Wales is famous for its castles. They do, after all, number greater than 600. And nowhere in the country are they as commanding, or imposing, as in Wales’s rugged northern heart.
Interestingly, these castles now considered icons of Wales were once symbols of the country’s oppression. In the late 13th century, Welsh princes were raising hell for the English in a bid for sovereignty. King Edward I had to assert himself, and he backed his claim to rule by embarking on a series of building campaigns to enforce his military might. The castles scattered across North Wales were actually intended as fortresses used by the English to dominate the native Welsh population. The result was a number of intimidating strongholds that comprise what is now known as King Edward I’s “Iron Ring“. Four of these castles, Beaumaris, Conwy, Caernarfon, and Harlech, are now UNESCO-listed World Heritage Sites. And it was the latter that I had the opportunity to explore on my latest trip to Wales.
Harlech Castle is renowned in song (“Men of Harlech” was reputed to be a call to arms for the Welsh when the castle was besieged during the Wars of the Roses). Constructed at breakneck pace under the eye of architect Master James of Saint George (it took just seven years for its completion), Harlech was made to withstand attack.
The first of these was in 1294, when Madog ap Lleywelyn led a Welsh revolt, and in 1404 Owain Glyndŵr captured Harlech from the English and proceeded to use it as his base out of which to run his campaigns. Harlech castle was again besieged in 1408, and in 1461-1468 it became involved in the Wars of the Roses. Margaret of Anjou (Lancastrian queen and wife to King Henry VI) sought refuge at Harlech Castle after a string of Lancastrian losses. The castle then suffered Yorkist attacks for the next seven years at the hands of Edward IV’s forces. It never fell, but the garrison eventually did surrender in the face of the massive army sent by William Herbert to subdue Harlech once and for all.
Harlech Castle has survived a battering of sieges and the harsh North Walian winters. Today, it is a testament to the genius of its architect and the strength of its defences. Its “walls-within-walls” design, each line of defence enclosed by another, provides formidable protection, and its strategic location atop the rock of Harlech Dome affords nearly 360-degree views of the Irish Sea.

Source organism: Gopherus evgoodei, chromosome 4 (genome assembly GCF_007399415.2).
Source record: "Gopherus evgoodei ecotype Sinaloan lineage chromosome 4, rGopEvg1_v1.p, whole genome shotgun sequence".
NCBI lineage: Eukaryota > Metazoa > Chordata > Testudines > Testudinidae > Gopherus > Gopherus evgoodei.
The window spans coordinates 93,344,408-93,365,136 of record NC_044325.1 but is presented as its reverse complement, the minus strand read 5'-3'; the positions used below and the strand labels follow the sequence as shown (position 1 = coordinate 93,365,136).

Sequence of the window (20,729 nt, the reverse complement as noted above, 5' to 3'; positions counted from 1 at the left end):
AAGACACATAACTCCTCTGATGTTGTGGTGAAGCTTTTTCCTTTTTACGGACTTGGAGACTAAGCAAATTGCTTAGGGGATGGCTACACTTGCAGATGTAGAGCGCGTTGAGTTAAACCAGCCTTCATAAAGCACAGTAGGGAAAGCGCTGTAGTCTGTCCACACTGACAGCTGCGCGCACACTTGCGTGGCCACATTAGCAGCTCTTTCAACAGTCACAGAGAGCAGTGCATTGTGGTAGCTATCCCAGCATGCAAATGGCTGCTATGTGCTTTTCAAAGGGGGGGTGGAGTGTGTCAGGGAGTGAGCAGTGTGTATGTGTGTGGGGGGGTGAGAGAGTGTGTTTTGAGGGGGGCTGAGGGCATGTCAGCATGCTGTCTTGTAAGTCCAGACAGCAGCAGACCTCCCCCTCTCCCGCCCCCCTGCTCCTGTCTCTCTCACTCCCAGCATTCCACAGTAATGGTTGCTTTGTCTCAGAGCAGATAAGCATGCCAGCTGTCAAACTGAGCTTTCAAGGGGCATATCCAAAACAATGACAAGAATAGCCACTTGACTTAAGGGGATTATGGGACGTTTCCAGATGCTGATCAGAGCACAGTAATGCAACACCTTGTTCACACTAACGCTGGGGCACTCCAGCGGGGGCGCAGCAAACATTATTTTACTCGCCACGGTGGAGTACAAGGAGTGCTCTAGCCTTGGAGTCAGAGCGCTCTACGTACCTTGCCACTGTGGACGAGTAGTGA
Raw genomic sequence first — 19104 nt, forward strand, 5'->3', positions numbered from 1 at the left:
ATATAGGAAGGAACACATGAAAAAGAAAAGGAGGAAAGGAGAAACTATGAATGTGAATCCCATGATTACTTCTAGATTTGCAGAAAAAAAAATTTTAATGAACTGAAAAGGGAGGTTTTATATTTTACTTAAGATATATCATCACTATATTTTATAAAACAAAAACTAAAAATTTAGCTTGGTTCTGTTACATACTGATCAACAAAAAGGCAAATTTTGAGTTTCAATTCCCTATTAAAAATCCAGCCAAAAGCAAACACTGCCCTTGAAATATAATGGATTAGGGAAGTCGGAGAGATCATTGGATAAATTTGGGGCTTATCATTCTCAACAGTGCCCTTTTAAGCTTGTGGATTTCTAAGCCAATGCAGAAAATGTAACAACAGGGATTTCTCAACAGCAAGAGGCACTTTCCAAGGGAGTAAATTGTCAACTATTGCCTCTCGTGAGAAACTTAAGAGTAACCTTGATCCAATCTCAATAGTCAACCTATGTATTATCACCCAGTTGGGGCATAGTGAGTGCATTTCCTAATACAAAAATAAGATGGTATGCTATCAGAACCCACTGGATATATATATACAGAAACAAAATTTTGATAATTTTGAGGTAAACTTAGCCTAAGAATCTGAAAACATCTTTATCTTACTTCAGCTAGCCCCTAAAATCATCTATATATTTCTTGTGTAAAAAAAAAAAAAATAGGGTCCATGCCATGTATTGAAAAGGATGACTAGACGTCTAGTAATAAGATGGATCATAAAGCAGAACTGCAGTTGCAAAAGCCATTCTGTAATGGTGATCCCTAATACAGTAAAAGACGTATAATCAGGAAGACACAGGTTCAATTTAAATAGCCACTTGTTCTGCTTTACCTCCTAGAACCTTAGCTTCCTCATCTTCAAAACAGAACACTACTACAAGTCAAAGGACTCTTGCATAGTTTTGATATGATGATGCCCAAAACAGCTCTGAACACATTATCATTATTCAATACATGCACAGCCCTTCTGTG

From the moment you enter the castle, you can understand what exactly besieging forces were up against. A series of portcullises, complete with murder holes (openings in the walls and ceiling from which defenders could throw stones and pour boiling oil on attackers), guards Harlech’s entrance; to make it in would have been a feat in itself.
Visitors can also walk atop its walls to take in the view and appreciate just how daunting a task it would have been to try to attack Harlech Castle by sea, perched as it is on the cliffs with an amazing vantage point. It would have been impossible to conduct a stealthy attack from the water.
Another castle of North Wales with awe-inspiring views in a dramatic setting? Dolbadarn Castle in Llanberis. Built by the Welsh prince Llewelyn ap Iorwerth (Llywelyn the Great) in the early 13th century, Dolbadarn was strategically placed to keep watch over Snowdonia’s Llanberis mountain pass, an important route inland and the same one the motorway follows
Like so many other North Walian castles, Dolbadarn played a role in the conflict between the Welsh and King Edward I in the late 1200s. Once captured by the king’s forces in 1284, Dolbadarn Castle was partially deconstructed and its timbers sent to Caernarfon for construction of the new castle there. Dolbadarn Castle’s significance declined after that; in the 14th century it was incorporated into a manor house, although it again fell into ruin several centuries later.
Ruined as it is, Dolbadarn Castle is still well-preserved enough that visitors can climb its well-recognised feature, the round stone tower. This keep is thought to be a defining feature of native-built castles from this time1. From there, you can take in views of the waters of Llyn Padarn and the town of Llanberis below; it’s not hard to understand why the builders selected Dolbadarn’s location. That the castle once defended the ancient Welsh kingdom of Gwynedd lends its ruins yet another dimension of spine-tingling mystique, but the sweeping views of Snowdonia’s mountains and waters really are enough.